Trinity scientists have made a major discovery that confirms why the body’s immune surveillance systems stutter and fail in the presence of excess fat, in a study recently published in journal Nature Immunology.
The researchers studied natural killer cells from humans and mice models to discover that the molecular machinery of cancer-fighting natural killer cells is hindered by excess fat in obese individuals. This “clogging up” prevents the cells from killing tumour cells, although they can recognise them.
Further investigation allowed the team to pinpoint the specific metabolic step that was suppressed in fat-clogged Natural Killer cells. They then reprogrammed the cells to restore their function by providing them with a metabolic jolt. Their work offers promise for the development of new cancer treatment strategies.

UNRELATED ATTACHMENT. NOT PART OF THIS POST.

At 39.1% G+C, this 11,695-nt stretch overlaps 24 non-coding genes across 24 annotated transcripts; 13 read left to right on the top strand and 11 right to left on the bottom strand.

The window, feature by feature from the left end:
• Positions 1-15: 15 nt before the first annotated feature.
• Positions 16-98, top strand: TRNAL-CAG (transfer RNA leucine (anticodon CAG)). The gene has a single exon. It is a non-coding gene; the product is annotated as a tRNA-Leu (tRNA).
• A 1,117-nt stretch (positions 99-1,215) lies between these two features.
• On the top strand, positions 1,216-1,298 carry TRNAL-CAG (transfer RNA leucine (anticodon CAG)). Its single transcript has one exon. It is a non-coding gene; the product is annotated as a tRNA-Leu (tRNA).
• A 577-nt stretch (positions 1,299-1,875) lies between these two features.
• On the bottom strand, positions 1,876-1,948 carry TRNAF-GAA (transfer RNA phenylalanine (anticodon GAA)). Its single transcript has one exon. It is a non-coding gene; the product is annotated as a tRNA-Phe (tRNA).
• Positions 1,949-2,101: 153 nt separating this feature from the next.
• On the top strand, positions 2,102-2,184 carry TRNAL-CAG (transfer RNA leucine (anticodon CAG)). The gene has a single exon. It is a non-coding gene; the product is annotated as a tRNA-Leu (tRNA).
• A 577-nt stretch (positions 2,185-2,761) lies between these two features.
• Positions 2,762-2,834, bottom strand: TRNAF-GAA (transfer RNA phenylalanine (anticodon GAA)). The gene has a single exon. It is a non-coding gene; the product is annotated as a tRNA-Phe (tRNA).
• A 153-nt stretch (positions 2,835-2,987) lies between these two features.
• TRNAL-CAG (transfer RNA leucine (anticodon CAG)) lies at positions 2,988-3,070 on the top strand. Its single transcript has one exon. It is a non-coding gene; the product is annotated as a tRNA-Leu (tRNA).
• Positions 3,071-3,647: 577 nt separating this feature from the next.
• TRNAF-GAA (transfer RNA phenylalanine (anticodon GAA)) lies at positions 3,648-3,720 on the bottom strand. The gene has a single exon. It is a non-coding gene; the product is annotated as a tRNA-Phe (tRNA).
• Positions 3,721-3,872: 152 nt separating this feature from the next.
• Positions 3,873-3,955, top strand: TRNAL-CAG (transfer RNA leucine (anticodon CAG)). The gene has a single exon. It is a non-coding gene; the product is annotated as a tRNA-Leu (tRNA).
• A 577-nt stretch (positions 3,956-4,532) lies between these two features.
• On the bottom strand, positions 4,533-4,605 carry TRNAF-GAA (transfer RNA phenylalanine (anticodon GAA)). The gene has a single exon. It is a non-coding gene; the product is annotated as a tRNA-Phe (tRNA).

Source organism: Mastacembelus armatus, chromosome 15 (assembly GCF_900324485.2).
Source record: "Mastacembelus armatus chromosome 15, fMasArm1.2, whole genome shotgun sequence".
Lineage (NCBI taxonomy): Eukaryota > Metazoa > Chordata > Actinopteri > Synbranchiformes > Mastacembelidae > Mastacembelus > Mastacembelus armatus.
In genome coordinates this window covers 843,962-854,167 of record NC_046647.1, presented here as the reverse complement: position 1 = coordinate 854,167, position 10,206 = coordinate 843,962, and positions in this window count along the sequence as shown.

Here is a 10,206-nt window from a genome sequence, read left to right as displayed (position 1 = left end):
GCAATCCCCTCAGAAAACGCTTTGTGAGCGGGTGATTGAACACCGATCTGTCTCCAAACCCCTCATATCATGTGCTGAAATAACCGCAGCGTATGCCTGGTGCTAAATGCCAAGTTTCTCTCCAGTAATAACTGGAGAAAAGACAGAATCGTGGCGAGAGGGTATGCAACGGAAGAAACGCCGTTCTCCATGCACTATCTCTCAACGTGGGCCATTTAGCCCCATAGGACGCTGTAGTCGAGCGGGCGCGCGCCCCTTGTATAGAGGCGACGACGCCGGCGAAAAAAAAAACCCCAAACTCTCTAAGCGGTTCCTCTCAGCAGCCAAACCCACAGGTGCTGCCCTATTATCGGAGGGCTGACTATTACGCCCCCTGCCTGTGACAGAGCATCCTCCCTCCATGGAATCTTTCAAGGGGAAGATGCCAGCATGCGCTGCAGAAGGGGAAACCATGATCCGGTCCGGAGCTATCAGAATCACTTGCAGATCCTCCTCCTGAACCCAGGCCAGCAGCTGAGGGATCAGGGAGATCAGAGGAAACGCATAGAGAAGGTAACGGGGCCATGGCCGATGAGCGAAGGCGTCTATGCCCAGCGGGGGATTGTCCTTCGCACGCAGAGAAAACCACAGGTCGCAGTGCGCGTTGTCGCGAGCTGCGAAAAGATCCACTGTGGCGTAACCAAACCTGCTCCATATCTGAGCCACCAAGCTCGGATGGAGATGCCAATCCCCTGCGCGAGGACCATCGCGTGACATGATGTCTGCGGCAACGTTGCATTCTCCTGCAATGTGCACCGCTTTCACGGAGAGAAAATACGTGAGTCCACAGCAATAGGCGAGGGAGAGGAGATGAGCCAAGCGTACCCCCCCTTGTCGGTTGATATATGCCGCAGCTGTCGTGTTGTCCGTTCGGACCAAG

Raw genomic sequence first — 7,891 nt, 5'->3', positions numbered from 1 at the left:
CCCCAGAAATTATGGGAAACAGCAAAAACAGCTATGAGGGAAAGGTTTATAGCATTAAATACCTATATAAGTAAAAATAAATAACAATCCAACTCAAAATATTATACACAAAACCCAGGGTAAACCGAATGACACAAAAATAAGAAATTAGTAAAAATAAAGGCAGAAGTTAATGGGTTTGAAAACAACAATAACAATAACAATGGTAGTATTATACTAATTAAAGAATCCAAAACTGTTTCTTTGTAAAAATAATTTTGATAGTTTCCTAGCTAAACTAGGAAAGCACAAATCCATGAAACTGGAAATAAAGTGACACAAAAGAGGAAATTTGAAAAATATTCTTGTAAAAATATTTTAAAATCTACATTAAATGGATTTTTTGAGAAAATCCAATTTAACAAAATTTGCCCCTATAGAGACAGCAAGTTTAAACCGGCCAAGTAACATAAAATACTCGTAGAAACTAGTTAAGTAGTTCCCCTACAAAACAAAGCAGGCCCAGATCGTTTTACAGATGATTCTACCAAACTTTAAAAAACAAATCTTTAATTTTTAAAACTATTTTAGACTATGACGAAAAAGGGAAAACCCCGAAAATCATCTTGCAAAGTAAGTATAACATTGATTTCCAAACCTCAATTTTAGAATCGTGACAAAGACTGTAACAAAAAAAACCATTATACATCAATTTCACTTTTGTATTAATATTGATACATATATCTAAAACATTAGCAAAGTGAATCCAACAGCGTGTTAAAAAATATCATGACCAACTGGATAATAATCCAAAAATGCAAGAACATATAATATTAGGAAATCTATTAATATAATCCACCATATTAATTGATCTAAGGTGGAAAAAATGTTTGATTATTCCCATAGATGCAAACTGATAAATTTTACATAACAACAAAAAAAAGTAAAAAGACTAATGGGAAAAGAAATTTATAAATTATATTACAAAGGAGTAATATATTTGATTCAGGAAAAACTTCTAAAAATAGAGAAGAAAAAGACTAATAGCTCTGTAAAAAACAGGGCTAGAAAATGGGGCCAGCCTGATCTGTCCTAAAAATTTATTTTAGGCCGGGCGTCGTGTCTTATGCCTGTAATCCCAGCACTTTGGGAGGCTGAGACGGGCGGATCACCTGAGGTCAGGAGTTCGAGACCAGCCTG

The research was led by Trinity immunology professor Lydia Lynch. Commenting on the significance of the study, she said: “Despite increased public awareness, the prevalence of obesity and related diseases continue. Therefore, there is increased urgency to understand the pathways whereby obesity causes cancer and leads to other diseases, and to develop new strategies to prevent their progression.”
“Our results highlight immuno-metabolic pathways as a promising target to reverse immune defects in obesity, and suggest that metabolic reprogramming of Natural Killer cells may kick-start their anti-cancer activity and improve treatment outcomes,” she continued.
The study sheds new light on the impact of obesity on immune surveillance and its relevance to cancer. Little had been known about the subject despite the fact that over one-third of the world’s adult population are overweight and obese.